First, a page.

How to Reduce Burn Scar Appearance

by Kay Ireland ; Updated July 18, 2017

Burn scars are the result of tissue that has been damaged and healed over. Burns usually cause hypertrophic scars -- puffy scars that stand out from the skin because they take a long time to heal, and therefore cause more damage to the skin. Due to their severity, burn scars are usually not improved by over-the-counter ointments and other remedies. Your dermatologist can help you identify various options to reduce the scar's appearance with time and treatment.

Use compression. Compression garments are worn over the scar for 18 to 23 out of 24 hours each day in order to decrease blood flow and protein creation near the scar site, two of the culprits for burn scars. Over time, you should see a reduction in the thickness of the scar, resulting in a more mature and pliable burn scar. Your doctor may be able to recommend the appropriate compression garment for your particular case.

Undergo deep tissue scar massage. Scar massage given by a rehabilitation specialist can help break up some of the thick fibers and protein that create a hypertrophic scar for a smoother appearance and a softer scar. Scar massage must be used in conjunction with anticollagen synthesis, which is a procedure that stimulates new collagen development, as the massage can sometimes cause the degradation of collagen.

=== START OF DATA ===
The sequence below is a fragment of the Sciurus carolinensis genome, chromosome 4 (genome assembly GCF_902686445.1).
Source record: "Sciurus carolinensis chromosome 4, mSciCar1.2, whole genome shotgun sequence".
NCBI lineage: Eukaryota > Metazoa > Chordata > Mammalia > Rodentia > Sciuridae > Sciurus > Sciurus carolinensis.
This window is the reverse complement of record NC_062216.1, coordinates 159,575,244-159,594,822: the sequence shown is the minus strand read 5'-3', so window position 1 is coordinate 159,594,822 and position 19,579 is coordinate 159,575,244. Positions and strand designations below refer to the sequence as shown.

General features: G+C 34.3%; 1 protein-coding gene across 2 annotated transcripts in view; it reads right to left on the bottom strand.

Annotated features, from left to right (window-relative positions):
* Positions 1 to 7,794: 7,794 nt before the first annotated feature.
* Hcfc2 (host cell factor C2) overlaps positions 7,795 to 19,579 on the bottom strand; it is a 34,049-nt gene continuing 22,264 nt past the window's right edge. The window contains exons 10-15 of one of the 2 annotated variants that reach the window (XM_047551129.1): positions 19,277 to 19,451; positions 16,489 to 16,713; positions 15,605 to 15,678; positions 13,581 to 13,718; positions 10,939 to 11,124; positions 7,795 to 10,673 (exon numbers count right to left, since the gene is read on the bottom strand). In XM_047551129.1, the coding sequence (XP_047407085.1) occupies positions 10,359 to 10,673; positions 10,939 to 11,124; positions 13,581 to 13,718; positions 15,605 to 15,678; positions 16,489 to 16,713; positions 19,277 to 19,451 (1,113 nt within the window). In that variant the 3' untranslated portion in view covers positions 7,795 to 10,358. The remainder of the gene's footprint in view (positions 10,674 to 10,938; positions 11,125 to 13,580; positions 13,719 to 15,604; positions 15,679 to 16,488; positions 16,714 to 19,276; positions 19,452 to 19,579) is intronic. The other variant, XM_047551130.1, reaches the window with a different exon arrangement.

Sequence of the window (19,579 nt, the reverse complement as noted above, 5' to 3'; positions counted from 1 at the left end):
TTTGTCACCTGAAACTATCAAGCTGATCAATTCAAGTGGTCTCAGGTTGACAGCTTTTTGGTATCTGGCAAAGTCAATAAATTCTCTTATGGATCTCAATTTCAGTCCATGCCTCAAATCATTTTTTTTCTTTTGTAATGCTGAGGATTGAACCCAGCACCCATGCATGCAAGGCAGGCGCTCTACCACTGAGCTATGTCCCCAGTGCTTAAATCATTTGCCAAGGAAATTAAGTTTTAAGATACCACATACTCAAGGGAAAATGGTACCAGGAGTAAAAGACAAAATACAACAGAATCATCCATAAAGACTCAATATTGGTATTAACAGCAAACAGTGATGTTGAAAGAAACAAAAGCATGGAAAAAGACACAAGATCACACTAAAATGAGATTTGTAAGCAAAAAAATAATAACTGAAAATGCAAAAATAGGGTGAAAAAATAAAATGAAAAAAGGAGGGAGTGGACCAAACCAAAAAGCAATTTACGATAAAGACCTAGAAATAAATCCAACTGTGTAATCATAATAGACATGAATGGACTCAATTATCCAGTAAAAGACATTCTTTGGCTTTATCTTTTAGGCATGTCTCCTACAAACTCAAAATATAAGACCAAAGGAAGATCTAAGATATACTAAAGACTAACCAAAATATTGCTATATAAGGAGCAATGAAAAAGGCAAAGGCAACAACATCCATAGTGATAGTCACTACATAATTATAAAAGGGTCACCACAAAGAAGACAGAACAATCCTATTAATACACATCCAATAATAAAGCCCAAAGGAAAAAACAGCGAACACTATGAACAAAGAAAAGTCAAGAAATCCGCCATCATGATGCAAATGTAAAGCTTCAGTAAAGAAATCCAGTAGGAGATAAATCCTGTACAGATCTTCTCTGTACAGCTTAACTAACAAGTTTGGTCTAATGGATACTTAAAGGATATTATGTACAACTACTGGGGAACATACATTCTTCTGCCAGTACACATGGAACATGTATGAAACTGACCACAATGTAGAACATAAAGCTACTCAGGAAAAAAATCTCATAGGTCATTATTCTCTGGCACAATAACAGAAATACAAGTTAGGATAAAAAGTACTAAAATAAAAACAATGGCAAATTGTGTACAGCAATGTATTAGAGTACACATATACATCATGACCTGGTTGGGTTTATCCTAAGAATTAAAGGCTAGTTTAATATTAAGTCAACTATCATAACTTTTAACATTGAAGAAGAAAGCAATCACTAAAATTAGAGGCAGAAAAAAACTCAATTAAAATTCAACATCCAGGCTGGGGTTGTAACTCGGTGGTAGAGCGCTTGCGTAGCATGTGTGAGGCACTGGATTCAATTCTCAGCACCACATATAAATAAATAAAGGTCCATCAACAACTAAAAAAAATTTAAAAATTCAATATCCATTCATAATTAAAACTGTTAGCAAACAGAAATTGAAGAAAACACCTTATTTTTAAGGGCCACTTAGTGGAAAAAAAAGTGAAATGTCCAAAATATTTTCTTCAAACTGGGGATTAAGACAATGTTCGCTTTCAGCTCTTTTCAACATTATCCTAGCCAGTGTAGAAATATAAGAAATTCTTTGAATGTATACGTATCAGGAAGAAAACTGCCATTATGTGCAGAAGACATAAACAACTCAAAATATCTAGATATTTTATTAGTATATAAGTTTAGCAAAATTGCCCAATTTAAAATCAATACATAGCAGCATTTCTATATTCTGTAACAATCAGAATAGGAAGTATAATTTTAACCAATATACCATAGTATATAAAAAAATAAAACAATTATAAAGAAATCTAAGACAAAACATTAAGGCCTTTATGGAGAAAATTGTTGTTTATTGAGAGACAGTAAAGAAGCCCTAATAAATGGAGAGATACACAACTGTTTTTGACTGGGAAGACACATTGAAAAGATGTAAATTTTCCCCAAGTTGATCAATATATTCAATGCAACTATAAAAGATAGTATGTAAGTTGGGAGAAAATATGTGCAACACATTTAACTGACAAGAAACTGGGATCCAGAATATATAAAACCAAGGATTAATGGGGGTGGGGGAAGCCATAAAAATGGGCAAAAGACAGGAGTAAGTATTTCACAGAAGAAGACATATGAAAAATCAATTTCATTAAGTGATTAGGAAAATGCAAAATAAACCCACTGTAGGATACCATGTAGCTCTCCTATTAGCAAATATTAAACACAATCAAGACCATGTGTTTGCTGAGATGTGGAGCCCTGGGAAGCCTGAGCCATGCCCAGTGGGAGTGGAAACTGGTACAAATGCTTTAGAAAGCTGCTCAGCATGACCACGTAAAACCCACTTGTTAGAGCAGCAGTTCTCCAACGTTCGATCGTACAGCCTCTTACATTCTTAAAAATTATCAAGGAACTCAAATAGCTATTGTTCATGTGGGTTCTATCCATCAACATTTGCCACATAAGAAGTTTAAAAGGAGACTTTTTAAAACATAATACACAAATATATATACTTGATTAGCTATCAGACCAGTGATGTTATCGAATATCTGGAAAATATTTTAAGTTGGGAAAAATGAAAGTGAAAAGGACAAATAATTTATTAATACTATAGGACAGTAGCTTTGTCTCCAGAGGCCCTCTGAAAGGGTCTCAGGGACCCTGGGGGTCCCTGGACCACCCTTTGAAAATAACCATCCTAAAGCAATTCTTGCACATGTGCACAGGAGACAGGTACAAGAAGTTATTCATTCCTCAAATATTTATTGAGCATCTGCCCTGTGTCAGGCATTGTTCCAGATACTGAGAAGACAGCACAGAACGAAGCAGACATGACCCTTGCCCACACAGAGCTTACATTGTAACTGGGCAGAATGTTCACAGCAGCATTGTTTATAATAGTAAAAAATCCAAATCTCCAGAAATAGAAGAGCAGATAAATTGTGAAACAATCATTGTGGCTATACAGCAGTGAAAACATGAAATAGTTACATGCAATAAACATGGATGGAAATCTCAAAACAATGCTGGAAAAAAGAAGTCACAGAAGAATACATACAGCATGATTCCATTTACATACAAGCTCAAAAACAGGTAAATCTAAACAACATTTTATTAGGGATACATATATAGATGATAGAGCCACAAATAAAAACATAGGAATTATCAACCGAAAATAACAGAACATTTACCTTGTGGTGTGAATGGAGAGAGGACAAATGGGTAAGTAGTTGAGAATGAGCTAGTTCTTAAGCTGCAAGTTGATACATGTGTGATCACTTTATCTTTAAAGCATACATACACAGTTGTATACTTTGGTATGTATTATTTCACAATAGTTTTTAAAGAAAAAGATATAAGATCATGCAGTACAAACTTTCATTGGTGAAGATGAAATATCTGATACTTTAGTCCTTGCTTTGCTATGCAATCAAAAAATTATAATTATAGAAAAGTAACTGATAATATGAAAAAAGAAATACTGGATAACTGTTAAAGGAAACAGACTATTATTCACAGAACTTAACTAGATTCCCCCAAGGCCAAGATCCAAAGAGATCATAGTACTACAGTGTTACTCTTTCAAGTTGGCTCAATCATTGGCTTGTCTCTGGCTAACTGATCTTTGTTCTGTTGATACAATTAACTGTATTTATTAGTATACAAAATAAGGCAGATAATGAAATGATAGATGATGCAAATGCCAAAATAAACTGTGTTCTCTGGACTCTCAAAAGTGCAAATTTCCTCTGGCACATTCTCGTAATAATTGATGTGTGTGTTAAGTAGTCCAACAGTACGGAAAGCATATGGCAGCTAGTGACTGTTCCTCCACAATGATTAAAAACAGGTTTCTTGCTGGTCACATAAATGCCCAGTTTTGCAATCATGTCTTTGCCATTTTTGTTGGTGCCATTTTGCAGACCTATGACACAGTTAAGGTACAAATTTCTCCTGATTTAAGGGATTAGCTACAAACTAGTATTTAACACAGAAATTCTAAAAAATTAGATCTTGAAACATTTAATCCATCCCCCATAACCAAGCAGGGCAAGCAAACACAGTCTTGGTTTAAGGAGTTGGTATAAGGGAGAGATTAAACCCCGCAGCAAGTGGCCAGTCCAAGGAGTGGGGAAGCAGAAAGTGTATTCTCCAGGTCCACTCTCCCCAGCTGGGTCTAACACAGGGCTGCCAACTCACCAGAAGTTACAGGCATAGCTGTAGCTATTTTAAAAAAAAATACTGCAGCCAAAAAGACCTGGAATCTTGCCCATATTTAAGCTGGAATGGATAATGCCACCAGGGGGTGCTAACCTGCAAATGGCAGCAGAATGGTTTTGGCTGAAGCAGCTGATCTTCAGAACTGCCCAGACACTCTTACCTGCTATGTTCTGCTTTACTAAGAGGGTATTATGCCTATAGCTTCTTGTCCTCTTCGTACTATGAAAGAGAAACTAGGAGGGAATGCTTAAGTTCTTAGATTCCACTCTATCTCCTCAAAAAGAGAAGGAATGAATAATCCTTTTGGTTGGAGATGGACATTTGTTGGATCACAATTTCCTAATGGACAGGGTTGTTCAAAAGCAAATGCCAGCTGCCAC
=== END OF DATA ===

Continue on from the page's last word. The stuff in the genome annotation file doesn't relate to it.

Apply gel sheets and vitamin E to to affected area. A study published in a 2009 issue of the "Journal of the International Society for Burn Injuries" found that silicone gel sheets reduced the size of hypertorphic burn scars more than placebos, proving that gel sheets make for an effective way to reduce burn scar appearance. Gel sheets can be purchased over the counter or provided through your doctor.


  • Talk to your doctor about surgical procedures and treatments that may be appropriate for your scars. Surgical scar removal, laser therapy, microdermabrasion and skin grafting can all help reduce the appearance of your burn scars, notes the American Academy of Dermatology. Your doctor will need to examine the quality and severity of your scars, along with your skin composition and other risk factors before deciding on the treatment that is right for you.

About the Author

Kay Ireland specializes in health, fitness and lifestyle topics. She is a support worker in the neonatal intensive care and antepartum units of her local hospital and recently became a certified group fitness instructor.